More than 30 NHS trusts are to be given targeted support from NHS Improvement to help stem the rising tide of workers choosing to leave the health service.

In an interview with HSJ, NHSI nursing director Ruth May set out the regulator’s plans to help tackle a growing retention crisis in the NHS. The rate of staff leaving the service has risen across all clinical staff groups over the last four years.

Ruth May

Ruth May

Ruth May said NHSI has a ‘major part to play’ to support and keep staff in the NHS

Ms May said some trusts had not had “sufficient focus” on workforce retention in recent years and she accepted efforts to turn the situation around could have started much earlier. But she said NHSI now had an opportunity to provide trusts with tailored support to persuade staff to stay in the NHS. “It’s the right thing to do, it’s a real priority for me,” she added.

Asked whether pay restraint was an elephant in the room for workforce retention strategy, Ms May said: “Pay is part of the equation. We can’t ignore it. Having seven years of a freeze on pay is having an impact on retention.”

Nineteen trusts with above average leaving rates will be in the first wave of organisations to receive specific clinically led help on halting the flow of nursing staff leaving.

Another 18 mental health trusts will get help to improve retention of all clinical staff with the aim to eventually include all mental health providers. Mental health trusts will be set targets by NHSI to help the sector retain the equivalent of 6,000 full-time staff by 2020.

NHSI will also produce an evidence based improvement guide and toolkit later this summer to share measures from trusts that have successfully retained staff, such as family friendly hours, better rostering, education and training, and pastoral support (see box).

The retention programme, supported by all the NHS arm’s length bodies, will also include classes for nursing and HR directors, as well as piloting an engagement tool to help trusts understand why staff may be leaving and analyse their data.

Ms May said: “There is no magic bullet or formula for getting this absolutely right and it is not all down to retention, but we have a major part to play in supporting all of our staff and making sure we can keep them.

“Lots of trusts are doing it and have been doing it, but not necessarily with sufficient focus. Now is the time we believe we have the resource to support the provider sector to do this. There are directors of nursing across England that have had this as a major priority but I don’t think that’s the case across all directors of nursing. Our effort has got to be how we support them to make this a real focus.”

Asked whether this work should have been done earlier, Ms May said: “Perhaps there should have been a more coordinated approach nationally but NHS Improvement has been going for a year. We are now doing it.”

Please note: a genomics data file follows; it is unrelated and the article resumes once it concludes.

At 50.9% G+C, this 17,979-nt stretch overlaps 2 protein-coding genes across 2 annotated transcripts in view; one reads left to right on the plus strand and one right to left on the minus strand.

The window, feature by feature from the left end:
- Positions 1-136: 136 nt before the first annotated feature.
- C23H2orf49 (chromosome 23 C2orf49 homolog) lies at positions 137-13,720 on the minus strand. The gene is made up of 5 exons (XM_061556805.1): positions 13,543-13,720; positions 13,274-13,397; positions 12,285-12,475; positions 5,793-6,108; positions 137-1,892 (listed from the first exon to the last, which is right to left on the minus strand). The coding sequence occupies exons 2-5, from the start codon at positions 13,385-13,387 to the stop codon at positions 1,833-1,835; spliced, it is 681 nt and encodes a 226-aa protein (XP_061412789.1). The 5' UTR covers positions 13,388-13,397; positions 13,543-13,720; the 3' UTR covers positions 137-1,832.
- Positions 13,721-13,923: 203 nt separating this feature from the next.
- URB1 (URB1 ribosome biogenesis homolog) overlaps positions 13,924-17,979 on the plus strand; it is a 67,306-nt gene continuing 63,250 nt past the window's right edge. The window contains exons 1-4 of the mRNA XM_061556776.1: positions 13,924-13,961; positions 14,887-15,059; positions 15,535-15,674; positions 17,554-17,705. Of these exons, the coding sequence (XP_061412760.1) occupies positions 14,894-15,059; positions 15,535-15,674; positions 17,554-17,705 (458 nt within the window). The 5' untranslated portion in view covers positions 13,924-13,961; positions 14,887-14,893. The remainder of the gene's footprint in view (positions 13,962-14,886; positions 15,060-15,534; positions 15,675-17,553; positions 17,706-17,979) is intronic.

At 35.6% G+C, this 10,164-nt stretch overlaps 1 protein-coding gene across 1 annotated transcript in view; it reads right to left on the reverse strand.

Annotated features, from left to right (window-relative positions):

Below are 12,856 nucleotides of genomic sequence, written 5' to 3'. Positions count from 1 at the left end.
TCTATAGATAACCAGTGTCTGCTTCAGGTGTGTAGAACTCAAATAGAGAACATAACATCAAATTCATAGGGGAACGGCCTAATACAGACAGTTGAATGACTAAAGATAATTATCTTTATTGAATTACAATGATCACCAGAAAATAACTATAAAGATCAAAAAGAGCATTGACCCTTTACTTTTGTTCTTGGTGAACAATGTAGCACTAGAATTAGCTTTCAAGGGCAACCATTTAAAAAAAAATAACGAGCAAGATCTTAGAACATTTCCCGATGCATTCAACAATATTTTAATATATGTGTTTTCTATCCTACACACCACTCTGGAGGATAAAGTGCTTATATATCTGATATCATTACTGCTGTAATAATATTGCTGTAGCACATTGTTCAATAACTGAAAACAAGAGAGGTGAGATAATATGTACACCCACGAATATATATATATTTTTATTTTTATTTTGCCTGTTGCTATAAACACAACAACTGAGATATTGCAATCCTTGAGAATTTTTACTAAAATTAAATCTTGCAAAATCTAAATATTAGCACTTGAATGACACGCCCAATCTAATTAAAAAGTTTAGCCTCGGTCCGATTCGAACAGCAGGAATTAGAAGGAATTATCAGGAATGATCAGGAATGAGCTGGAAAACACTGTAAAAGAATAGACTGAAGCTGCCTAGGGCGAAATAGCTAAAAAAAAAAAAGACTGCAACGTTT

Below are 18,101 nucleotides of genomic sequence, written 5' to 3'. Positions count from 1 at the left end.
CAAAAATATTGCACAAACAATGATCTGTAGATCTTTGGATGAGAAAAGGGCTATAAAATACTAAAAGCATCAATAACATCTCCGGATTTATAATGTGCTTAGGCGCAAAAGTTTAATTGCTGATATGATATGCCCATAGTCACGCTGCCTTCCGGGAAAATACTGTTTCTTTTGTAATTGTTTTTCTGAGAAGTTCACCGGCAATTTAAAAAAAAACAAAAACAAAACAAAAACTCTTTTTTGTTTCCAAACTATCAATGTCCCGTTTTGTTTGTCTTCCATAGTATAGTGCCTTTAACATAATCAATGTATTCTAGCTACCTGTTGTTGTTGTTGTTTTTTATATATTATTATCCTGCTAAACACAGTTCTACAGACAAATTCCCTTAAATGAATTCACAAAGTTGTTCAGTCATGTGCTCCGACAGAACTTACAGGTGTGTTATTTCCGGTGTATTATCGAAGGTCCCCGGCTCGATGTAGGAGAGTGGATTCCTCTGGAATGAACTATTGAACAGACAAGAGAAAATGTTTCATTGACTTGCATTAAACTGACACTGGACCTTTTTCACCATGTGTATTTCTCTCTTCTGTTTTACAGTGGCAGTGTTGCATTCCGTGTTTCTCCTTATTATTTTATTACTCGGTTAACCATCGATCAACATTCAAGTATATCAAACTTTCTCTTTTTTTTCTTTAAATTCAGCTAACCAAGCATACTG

Mark Radford, NHSI’s director for nursing improvement, said the transaction cost for recruiting a new member of staff was £1,000-£1,200 meaning an improvement in retention could save substantial amounts of money.

NHSI data for 2016 suggests there is a widespread variation in nurse leaving rates across the NHS between organisations and regions. London has the highest rate at 11 per cent, compared to the North East at 8 per cent.

Nurse leaver rates by region

 

nurse leaver rates by region

The community sector had the highest nurse leaver rate at more than 14 per cent.

Nursing turnover rates by sector

 

nursing turnover rates by sector

Mr Radford said: “Over the last three or four years, leaver rates have got to a level where we need some interventions to slow that and reduce it. The simple aim is to improve retention for all clinical staff in the NHS provider sector with a specific focus on nursing and mental health settings.

“There are big challenges and our job is to tailor the support package to trusts as well as we can, recognising that lots of trusts are working really hard on this already. I think we have an opportunity to take those who are working extremely well and have some big wins thinking how we can spread that best practice.”

He said the NHS needed to focus on newly qualified staff and how well they were supported, along with the flexibility of rotas and training opportunities. Trusts should also consider staff close to retirement and how their knowledge can be retained in new roles.

How trusts have retained their staff

Buckinghamshire Healthcare Trust reduced staff turnover by 2 per cent up to February 2017 after examining why staff were leaving. It improved recognition of good work with monthly staff awards, focus groups, better line management, leadership programmes and improved training and internal transfer processes. It also offered flexible retirement options.

Sandwell and West Birmingham Hospitals Trust reduced nursing turnover by 3 per cent with a £1.1m protected training budget, new employee benefit scheme and a recruitment campaign.

University College London Hospitals Foundation Trust reduced its recruitment costs by creating a new internal transfer process for staff to move to new areas, and offered career advice. There have been more than 160 transfers and a reduction in vacancies and agency staff costs.

Gloucestershire Care Services Trust cut its nursing vacancy rate from 40 per cent to 5 per cent after supporting newly qualified nurses, introducing new training and creating roles to allow staff to develop their careers.